Migraine Headaches: The Immunologist's View
Keywords:inflammation, mast cells, stress, vascular permeability
AbstractObjective: Review evidence supporting the role of mast cells in migraine pathophysiology.
Background: Mast cells are known for their role in allergic reactions, but they are also important in immunity and inflammatory diseases, especially those precipitated or worsened by stress. Such are migraine headaches that are associated with spreading neuronal depression and neurogenic inflammation intracranially. Migraines are also comorbid with allergies and could precipitate acute coronary syndromes (ACS). Mast cells are located perivascularly, in close association with neurons, especially in the meninges. Mast cells can be activated by trigeminal nerve stimulation and by acute stress, leading to increased vascular permeability and neurogenic inflammation dependent on NK-1 receptors, but not necessarily on substance P (SP).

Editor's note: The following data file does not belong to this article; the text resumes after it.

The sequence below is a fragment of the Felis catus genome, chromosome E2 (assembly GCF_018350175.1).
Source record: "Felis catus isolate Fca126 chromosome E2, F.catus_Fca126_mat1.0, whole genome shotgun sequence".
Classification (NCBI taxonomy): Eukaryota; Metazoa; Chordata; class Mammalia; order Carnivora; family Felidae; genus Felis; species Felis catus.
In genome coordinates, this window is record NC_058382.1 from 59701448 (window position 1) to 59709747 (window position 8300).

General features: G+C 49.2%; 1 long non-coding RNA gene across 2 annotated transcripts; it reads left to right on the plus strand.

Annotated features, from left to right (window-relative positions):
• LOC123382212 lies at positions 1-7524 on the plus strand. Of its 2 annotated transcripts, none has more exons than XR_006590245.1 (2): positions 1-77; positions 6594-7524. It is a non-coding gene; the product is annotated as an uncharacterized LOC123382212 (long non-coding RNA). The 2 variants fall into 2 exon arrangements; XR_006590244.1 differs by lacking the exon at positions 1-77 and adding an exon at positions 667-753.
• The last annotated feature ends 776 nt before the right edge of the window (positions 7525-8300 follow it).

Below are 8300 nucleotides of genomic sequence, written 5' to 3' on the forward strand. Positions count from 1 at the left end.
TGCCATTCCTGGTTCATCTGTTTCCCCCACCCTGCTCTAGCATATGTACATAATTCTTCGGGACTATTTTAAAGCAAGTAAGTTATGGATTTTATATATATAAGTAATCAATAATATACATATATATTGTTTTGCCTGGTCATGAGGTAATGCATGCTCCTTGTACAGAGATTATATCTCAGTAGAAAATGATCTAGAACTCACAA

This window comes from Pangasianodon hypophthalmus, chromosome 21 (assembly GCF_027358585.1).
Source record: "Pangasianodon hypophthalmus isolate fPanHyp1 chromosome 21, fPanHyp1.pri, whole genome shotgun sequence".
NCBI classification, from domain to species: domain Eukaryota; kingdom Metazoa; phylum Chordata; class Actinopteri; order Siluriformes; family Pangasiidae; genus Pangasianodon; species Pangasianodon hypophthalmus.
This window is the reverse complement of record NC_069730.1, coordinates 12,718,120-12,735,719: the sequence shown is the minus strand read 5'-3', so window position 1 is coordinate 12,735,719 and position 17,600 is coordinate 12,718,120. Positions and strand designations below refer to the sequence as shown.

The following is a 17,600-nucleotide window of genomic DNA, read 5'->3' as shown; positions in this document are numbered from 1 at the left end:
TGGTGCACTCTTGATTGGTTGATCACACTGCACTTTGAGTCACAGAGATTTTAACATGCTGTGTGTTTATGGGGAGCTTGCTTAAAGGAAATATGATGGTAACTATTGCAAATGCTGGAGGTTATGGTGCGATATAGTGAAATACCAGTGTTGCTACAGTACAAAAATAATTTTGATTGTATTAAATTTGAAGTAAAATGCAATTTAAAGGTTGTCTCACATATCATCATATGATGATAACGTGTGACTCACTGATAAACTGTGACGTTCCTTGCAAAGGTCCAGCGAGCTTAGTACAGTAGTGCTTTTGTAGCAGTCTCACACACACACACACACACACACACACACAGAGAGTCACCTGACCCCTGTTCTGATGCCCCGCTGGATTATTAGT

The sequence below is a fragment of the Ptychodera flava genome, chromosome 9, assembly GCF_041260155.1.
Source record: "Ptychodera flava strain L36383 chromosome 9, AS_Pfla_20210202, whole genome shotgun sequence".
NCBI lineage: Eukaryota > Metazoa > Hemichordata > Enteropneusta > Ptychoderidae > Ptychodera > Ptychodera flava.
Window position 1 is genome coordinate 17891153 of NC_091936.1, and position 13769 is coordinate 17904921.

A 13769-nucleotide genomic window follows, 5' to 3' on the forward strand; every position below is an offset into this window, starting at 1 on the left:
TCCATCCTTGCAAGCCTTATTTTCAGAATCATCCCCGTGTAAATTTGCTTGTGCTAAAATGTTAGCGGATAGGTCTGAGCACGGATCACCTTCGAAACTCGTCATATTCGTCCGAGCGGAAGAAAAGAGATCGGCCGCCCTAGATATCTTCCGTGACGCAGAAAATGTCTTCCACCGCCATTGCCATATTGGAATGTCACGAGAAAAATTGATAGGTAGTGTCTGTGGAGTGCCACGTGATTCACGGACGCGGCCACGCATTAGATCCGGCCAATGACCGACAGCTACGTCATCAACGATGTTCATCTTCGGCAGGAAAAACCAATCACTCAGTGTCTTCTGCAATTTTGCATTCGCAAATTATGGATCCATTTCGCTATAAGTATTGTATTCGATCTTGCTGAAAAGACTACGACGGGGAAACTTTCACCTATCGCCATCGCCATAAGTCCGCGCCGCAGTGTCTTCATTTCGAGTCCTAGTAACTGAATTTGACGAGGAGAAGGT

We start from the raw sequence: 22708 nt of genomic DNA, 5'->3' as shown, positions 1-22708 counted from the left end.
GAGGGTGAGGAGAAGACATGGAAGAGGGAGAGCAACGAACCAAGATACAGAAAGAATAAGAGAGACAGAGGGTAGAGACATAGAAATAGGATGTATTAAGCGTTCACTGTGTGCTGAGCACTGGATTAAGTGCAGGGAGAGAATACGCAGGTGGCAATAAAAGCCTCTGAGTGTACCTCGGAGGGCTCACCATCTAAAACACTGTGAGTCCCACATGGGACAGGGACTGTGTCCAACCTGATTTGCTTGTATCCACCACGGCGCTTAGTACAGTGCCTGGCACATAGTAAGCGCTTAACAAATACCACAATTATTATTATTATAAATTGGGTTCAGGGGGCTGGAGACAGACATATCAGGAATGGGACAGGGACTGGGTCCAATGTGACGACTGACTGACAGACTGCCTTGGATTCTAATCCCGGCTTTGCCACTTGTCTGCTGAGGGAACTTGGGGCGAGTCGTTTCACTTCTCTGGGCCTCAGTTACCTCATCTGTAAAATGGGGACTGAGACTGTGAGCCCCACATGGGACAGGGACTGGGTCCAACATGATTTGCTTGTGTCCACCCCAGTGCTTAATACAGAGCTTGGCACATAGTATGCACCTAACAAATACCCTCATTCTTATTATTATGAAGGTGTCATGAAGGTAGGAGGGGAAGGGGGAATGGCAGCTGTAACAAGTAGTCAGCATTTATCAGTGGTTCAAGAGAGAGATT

Methods: We reviewed relevant literature and summarized our own findings.
Results: Corticotropin-releasing hormone (CRH), a mediator of the stress response released from the hypothalamus, can activate CRH receptors either on the sensory nuclei of the trigeminal nerve or directly on the mast cells. They, then release proinflammatory, nociceptive and vasoactive mediators including histamine, tryptase and vascular endothelial growth factor (VEGF), thereby triggering migraine headaches.
Conclusions: These results indicate that there are several novel points of intervention for the development of therapeutic agents to help alleviate migraines. Preliminary clinical studies with brain mast cell blockers and CRH receptor antagonists suggest that they could be useful prophylactically.
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